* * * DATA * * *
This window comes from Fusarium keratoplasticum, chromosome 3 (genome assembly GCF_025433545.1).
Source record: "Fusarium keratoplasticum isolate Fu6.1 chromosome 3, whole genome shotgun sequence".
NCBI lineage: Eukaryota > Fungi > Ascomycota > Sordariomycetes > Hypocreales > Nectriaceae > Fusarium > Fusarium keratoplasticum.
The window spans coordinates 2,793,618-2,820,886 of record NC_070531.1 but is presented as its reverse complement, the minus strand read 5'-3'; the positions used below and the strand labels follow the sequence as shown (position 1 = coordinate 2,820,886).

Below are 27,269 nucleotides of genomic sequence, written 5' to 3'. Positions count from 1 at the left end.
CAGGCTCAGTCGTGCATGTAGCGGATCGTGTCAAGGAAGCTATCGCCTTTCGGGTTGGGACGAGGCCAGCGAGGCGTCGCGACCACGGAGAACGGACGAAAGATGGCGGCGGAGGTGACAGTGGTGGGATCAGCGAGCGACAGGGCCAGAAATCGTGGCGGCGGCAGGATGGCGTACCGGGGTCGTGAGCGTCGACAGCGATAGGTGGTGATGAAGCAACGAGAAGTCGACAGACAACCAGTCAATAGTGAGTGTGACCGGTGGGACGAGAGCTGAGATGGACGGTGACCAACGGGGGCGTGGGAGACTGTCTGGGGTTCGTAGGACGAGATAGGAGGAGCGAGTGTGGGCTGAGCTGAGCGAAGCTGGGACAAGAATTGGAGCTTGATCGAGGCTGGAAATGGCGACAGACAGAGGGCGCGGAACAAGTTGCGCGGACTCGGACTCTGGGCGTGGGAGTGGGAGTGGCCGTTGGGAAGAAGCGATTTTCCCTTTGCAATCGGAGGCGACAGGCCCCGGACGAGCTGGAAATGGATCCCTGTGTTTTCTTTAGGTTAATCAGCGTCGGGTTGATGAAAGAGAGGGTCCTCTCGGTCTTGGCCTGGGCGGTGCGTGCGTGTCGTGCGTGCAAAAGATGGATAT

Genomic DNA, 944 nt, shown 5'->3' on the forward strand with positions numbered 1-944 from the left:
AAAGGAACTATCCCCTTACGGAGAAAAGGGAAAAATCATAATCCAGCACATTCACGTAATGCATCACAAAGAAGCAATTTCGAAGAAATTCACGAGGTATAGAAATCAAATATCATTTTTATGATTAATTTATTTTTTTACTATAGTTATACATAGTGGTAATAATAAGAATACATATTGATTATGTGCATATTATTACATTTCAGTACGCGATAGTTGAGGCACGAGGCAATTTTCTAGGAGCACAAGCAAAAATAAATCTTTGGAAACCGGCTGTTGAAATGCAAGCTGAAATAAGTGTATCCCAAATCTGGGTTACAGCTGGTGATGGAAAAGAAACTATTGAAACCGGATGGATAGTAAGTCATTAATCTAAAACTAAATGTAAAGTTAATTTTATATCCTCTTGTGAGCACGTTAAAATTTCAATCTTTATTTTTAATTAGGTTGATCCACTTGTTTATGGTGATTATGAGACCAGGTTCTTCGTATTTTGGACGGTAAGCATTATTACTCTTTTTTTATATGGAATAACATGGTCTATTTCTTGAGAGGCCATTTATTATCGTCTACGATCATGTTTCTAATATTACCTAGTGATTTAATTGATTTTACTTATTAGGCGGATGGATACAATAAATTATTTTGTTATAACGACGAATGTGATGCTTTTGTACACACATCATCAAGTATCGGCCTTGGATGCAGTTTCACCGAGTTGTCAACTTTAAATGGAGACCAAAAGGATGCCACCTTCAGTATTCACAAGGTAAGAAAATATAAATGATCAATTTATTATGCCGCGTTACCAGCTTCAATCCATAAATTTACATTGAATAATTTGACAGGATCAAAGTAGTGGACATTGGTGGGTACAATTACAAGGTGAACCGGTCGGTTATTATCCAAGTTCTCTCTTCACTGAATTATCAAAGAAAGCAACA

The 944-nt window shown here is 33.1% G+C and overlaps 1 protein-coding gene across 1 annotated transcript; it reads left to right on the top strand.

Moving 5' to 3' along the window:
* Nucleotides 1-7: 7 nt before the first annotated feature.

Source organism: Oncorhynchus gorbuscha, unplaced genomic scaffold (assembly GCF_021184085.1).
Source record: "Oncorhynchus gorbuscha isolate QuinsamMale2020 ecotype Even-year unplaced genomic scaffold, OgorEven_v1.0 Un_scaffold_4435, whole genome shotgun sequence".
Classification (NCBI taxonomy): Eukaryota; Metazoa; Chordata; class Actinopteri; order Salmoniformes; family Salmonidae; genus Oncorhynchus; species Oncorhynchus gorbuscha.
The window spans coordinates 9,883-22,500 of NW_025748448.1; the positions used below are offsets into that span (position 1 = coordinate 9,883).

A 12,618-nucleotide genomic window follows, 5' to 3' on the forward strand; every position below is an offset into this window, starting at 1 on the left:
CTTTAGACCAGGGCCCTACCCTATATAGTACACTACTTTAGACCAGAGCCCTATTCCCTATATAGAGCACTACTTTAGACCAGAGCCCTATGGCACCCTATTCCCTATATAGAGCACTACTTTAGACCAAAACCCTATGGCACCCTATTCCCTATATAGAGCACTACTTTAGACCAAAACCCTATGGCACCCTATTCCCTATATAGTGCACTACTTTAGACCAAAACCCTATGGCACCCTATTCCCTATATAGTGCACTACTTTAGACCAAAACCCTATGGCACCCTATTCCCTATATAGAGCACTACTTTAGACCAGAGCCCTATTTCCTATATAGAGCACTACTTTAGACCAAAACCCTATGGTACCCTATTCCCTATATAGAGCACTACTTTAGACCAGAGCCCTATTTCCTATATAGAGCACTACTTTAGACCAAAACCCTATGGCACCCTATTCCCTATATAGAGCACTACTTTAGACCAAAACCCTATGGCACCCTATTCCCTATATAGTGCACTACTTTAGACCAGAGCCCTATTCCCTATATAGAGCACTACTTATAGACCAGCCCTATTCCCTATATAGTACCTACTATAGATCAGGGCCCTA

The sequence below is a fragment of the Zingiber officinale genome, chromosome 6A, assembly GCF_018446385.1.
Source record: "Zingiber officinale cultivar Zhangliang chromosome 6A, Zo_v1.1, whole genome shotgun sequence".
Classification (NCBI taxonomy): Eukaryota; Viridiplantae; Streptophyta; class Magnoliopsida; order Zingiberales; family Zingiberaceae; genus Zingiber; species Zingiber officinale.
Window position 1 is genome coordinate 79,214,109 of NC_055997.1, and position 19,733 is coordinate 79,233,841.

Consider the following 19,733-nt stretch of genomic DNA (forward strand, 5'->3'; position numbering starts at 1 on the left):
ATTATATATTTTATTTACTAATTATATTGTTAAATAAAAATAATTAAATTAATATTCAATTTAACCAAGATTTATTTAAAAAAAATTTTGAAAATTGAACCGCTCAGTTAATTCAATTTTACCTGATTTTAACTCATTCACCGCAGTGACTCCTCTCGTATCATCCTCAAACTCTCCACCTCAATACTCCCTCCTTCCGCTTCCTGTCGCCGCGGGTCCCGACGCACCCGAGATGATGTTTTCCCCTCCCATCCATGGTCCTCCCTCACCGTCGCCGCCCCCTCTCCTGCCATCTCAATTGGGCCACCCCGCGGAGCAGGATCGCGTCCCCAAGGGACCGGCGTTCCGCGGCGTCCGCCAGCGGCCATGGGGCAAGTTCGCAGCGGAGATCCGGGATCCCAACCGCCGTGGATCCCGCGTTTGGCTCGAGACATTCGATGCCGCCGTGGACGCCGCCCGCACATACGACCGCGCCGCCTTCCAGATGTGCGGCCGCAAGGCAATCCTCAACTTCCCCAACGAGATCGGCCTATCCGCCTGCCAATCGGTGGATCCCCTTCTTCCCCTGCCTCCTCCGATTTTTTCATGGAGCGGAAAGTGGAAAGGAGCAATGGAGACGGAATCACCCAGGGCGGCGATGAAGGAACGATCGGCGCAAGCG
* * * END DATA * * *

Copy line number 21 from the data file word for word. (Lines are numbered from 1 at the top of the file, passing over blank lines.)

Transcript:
Window position 1 is genome coordinate 79,214,109 of NC_055997.1, and position 19,733 is coordinate 79,233,841.